About 1,800 children of the more than 2,500 separated from their parents at the US-Mexican border have been reunited with their families, the US government said in a court filing on Thursday.
This included about 1,442 children who were returned to parents who were in US Immigration Customs Enforcement custody, and another 378 who were released under a variety of other circumstances.
Government lawyers said 711 other children were not eligible for reunification with their parents by Thursday’s deadline, which was set by a federal judge in San Diego. In 431 of these cases, the families could not be reunited because the parents were no longer in the United States.
The parents and children were separated as part of President Donald Trump‘s “zero tolerance” policy towards immigration.
The American Civil Liberties Union (ACLU), which brought the case against the government, said in Thursday’s court filing that data showed “dozens of separated children still have not been matched to a parent”.
ACLU lawyer Lee Gelernt accused the government in a statement of “picking and choosing who is eligible for reunification” and said it would “hold the government accountable and get these families back together”.
‘It was a lie’
In a call with journalists after the court filing, US Department of Health and Human Services official Chris Meekins said it was awaiting guidance from the court about how to proceed with the children of 431 parents no longer in the US. The Office of Refugee Resettlement is an agency of department.
The government did not say in the call or in its court filing how many of those parents were deported.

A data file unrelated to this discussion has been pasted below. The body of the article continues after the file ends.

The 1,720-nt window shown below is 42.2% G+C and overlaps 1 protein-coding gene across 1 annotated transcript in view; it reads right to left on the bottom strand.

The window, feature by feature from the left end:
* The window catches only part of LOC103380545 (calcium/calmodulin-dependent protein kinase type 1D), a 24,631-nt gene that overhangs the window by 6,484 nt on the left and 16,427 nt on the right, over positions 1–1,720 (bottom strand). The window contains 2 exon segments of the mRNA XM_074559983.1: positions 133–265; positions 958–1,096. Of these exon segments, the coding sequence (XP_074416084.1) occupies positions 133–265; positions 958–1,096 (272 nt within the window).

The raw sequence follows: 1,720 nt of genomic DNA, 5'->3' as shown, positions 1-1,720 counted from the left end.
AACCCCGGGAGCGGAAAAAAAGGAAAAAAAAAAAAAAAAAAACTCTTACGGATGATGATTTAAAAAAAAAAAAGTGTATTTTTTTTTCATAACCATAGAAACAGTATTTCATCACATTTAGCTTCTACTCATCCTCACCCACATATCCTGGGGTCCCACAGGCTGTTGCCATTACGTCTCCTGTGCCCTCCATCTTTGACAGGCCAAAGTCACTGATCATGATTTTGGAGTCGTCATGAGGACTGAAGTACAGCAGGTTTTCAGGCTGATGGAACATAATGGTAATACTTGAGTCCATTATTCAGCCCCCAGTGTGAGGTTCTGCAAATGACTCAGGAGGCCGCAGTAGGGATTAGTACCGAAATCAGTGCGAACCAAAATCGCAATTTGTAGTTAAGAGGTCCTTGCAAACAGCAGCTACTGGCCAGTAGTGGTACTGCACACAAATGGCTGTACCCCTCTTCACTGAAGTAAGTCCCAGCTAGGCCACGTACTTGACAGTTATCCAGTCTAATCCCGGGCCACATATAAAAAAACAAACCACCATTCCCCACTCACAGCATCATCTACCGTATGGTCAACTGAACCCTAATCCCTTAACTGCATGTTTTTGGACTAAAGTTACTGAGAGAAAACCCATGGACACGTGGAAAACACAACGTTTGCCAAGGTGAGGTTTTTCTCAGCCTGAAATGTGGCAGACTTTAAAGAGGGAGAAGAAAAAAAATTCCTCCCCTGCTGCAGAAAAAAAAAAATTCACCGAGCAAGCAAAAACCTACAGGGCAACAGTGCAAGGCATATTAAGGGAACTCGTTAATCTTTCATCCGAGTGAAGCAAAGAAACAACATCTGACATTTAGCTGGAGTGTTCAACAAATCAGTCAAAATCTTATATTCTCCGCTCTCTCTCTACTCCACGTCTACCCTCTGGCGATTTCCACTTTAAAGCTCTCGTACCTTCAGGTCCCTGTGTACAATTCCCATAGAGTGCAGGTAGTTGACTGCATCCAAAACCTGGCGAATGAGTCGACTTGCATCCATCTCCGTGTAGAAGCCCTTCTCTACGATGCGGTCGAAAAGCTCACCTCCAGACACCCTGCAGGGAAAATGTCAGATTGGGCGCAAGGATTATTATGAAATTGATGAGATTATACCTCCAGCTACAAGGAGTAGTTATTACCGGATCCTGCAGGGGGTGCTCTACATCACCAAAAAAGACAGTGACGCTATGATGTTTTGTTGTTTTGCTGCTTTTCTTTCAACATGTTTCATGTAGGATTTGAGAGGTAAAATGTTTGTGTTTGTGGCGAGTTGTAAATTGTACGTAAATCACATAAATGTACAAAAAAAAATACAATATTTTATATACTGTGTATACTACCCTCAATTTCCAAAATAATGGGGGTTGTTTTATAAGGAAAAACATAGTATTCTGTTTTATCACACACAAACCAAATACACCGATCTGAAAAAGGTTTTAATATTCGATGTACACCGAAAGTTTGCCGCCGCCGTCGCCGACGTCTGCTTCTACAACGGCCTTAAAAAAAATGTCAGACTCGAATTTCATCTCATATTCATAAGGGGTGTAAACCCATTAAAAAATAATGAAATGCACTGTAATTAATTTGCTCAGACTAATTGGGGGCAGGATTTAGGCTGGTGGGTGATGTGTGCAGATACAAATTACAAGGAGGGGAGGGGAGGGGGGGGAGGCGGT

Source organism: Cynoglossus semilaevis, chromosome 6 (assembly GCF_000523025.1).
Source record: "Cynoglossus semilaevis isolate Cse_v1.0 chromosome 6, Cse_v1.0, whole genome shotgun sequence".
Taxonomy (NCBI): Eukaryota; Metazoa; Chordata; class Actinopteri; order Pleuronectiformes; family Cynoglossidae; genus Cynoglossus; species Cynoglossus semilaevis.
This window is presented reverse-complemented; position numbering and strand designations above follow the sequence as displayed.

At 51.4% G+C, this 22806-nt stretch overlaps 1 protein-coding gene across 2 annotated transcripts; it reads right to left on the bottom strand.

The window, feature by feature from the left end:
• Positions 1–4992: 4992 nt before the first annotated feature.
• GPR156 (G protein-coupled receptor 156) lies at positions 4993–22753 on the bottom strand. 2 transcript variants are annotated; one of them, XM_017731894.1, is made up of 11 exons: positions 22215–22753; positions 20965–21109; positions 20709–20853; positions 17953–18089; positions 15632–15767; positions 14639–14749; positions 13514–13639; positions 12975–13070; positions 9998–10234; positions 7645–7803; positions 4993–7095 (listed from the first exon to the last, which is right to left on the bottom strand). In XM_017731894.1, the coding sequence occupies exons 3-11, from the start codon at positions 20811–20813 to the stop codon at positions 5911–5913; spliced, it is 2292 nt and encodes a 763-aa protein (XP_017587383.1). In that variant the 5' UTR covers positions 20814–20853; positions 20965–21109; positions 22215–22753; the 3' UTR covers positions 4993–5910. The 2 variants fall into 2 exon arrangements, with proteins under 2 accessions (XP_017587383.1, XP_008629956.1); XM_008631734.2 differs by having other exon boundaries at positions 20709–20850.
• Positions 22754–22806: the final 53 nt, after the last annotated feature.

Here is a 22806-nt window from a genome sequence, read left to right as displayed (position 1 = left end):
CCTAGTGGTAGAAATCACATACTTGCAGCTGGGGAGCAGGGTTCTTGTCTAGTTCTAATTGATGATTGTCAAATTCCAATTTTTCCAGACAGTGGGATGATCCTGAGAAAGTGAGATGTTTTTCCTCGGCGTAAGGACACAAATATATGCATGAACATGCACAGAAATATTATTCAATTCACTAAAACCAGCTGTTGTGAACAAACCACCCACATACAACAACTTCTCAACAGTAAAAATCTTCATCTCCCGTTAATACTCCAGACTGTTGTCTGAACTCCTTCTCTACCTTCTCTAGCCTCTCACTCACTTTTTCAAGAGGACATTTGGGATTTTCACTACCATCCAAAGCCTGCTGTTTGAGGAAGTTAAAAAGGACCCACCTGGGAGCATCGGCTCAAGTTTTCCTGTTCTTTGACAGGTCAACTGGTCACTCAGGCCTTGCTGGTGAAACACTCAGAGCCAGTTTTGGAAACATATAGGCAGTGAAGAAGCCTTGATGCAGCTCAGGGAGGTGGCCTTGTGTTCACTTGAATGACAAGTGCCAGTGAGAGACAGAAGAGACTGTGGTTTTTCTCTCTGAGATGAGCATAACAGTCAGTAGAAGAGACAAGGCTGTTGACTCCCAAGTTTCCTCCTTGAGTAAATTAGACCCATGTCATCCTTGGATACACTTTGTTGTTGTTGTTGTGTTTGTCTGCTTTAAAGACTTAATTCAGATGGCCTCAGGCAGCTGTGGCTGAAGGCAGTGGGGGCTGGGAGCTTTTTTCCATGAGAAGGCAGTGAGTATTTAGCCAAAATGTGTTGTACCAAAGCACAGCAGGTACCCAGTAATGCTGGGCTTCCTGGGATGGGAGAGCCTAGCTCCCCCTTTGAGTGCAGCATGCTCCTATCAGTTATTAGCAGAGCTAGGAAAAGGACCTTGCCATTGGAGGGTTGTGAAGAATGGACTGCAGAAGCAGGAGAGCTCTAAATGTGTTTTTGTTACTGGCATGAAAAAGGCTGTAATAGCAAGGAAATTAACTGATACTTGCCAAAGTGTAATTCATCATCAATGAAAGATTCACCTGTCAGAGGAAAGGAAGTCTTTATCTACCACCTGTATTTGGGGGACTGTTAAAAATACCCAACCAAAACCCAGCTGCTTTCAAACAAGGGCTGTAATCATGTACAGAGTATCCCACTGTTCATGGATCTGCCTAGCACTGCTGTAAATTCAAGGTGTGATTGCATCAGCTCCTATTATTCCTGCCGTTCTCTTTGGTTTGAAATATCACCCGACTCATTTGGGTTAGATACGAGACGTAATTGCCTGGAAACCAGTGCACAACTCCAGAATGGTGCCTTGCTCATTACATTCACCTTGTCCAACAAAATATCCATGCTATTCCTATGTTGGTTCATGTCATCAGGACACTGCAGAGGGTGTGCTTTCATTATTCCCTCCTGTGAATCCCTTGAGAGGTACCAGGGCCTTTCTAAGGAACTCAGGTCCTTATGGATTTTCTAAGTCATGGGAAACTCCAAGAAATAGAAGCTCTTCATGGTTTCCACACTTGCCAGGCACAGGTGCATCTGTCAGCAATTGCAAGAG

The American Immigration Lawyers Association (AILA) submitted court documents containing testimony from parents who say they were coerced into signing off on their deportations.
“In nearly all of the cases we’ve seen, government officials used threats, false promises, misinformation and other coercive tactics,” the group’s president, Anastasia Tonello said in a statement.
“The government’s conduct calls into question whether any of these parents understood what they were agreeing to, whether they knew what was happening to their children, and whether any were given information about the legal remedies available to protect themselves against deportation.”
One immigrant, Douglas Almendarez, told Reuters news agency he believed that returning to Honduras was the only way to be reunited with his 11-year-old son.
“They told me: ‘He’s ahead of you,'” said Almendarez, 37, in the overgrown backyard of his modest soda shop several hours drive from the Honduran capital of Tegucigalpa. “It was a lie.”
The ACLU said the government has not yet provided it with information about the reunifications of children aged five to 17 with their parents, including the location and timing of them.
“This information is critical both to ensure that these reunifications have, in fact, taken place and to enable class counsel to arrange for legal and other services for the reunited families,’ it said.
Lost in a ‘black hole’
Immigration advocates said the government’s push to meet the court’s deadline to reunite families was marred by confusion.
Maria Odom, vice president of legal services for Kids in Need of Defense, said two children the group represented were sent from New York to Texas to be reunited with their mother. When they arrived, they learned their mother had already been deported, Odom told reporters during a conference call.
Odom said her group does not know where the children, aged 9 and 14, have been taken.
It was an example, she said, “of how impossible it is to track these children once they are placed in the black hole of reunification”.
The US Department of Homeland Security did not immediately respond to a request for comment.
An outcry at home and abroad forced US President Donald Trump to order a halt to the separations in June. Judge Dana Sabraw in San Diego ordered the government to reunite the families and set Thursday as the deadline.
But the pace has been slow; children and parents are being housed in different parts of the country, while many adults have been deported.
Sabraw has criticised some aspects of the process, but in recent days, he has praised government efforts.
The ACLU and government lawyers will return to court on Friday to discuss how to proceed.